Officials at Virginia Tech used email to notify students and community members that a shooter was on campus, but in addition to the fact that the first message was sent more than two hours after the first attack, email messages likely wouldn’t reach many of the intended recipients for hours.
That’s because, unlike Blackberry touting business executives and politicians, most students don’t check their email constantly throughout the day. Students aren’t always deskbound and when the shootings were taking place, some were walking on campus, others were in class while others were on their way to school.
At the University of Texas in Austin, scene of a deadly shooting back in 1966, university officials have the capability of notifying students and community members via text-messages that go directly to student and staff cell phones.
The University has signed a deal with Mobile Campus, an advertiser-supported service that allows administrators not only to send out emergency notices but also more mundane communications such as band practice or class cancellations.
Other campuses that work with the service include Kent State, also scene of a tragic shooting along, with Clemson University, University of Florida, Texas State and Santa Fe Community College among others.
The service itself is free to universities and to students but cell phone companies typically charge users a small fee per message received and sent, unless users subscribe to plans allowing a certain number of monthly messages.
Click here to hear Larry Magid’s podcast interview on texting versus e-mail.
Mobile Campus makes its money, according to Chief Operations Officer Roy Eder, by charging advertisers to deliver targeted messages to students and other members of the campus community. Students have the option of selecting categories of offers that they wish to receive such as a discount at a local pizza shop or an electronic coupon from a national brand.
Students can also opt in to receive notification from campus groups and, of course, University administrators. The service is entirely opt-in and students get a maximum of two merchant messages a day. There are no maximums on alerts and notifications.
Had Virginia Tech used this service on Monday, said Eder, “after the first shooting, the administration could have sent out a text message to all students who had opted into the program,” telling them to “stay away from campus for those people who commute and to stay in a safe place for those already on campus.”
Eder suggests that had such a system been used in a timely manner, “possibly somebody would have spotted this person walking the half-mile between the two buildings and could have reported it to the police.” That is, of course, speculation but it does seem logical that timely warnings in situations like this could save lives.
University of Texas spokesperson Rhonda Weldon, said that the Mobile Campus service is one of several tools used on campus “We have an outdoor warning system … we would put it up on the web, we have building managers that carry pagers and another part of the toolbox is Mobile Campus. If there is an emergency, everyone who has subscribed to the service would be reached. The campus director of emergency preparedness is authorized to send out alerts.”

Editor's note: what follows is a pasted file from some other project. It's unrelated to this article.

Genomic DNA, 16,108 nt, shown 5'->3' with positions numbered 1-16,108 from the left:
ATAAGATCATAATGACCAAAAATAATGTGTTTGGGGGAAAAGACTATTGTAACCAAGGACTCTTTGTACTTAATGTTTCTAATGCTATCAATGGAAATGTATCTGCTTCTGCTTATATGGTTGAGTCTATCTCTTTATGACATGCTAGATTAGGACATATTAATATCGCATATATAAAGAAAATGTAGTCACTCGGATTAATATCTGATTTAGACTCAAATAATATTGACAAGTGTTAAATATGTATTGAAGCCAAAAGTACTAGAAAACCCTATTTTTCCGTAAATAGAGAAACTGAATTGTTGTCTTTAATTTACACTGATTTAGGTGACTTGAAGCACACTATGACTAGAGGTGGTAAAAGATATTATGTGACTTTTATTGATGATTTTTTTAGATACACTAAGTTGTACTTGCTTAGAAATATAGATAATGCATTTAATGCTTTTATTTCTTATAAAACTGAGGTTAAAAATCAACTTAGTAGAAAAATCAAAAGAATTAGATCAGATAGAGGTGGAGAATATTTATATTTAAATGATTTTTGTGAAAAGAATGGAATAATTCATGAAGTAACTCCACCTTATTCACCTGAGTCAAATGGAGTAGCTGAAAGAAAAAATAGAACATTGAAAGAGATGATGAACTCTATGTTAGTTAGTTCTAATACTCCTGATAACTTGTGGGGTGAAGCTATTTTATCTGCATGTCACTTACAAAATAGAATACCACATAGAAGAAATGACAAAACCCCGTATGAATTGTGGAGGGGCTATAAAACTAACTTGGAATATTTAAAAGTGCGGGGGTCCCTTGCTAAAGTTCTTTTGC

Weldon notes that the service, which has between eight and nine thousand users on campus, was used on January 16th when the university was closed due to an ice storm.
In 1966, the University of Texas suffered what was, until Monday, the deadliest school shooting in U.S. history when a shooter attacked passers-by from the top of the 27 story University Tower.
Asked about the impact of that tragedy on UT’s emergency planning Weldon said, “I think that once you have something like that happen at your campus I believe it’s always something you remember as you plan. Part of our planning in emergency preparedness is to try as much as we possibly can to try to incorporate communications technologies because communicating with a campus of approximately 67,000 people who are in transit at any given time during the day is probably the biggest challenge to us as far as crisis communications.”
Text messages are currently used to issue wireless amber alerts to inform people of a nearby missing child who may be in immediate danger. Anyone with a cell phone can go to www.wirelessamberalerts.org to register their mobile phone number to receive regional alerts. Participating carriers have entered into an agreement not to charge for incoming messages. The service is co-sponsored by the National Center for Missing and Exploited Children where I serve as an unpaid board member.
Text messaging is growing in popularity in the United States, especially among teenagers and young adults, and it is already extremely popular in Europe. The wireless trade association, CTIA, conducted a survey that found that 158 billion messages were sent in 2006 in the U.S. a 95% increase over 2005. Most cell phone companies now offer plans where you can purchase a “bucket” of incoming outgoing messages. Verizon Wireless recently announced a family plan with unlimited text messaging.
You need a cellular signal to receive a text message, so there’s no guarantee that you’ll receive it. However, it’s often possible to get a text message even if you can’t get or make calls. That’s because all you need is a momentary connection to the cell service to receive a text message and, even in weak areas, there’s a pretty good chance that a text message will get through at some point.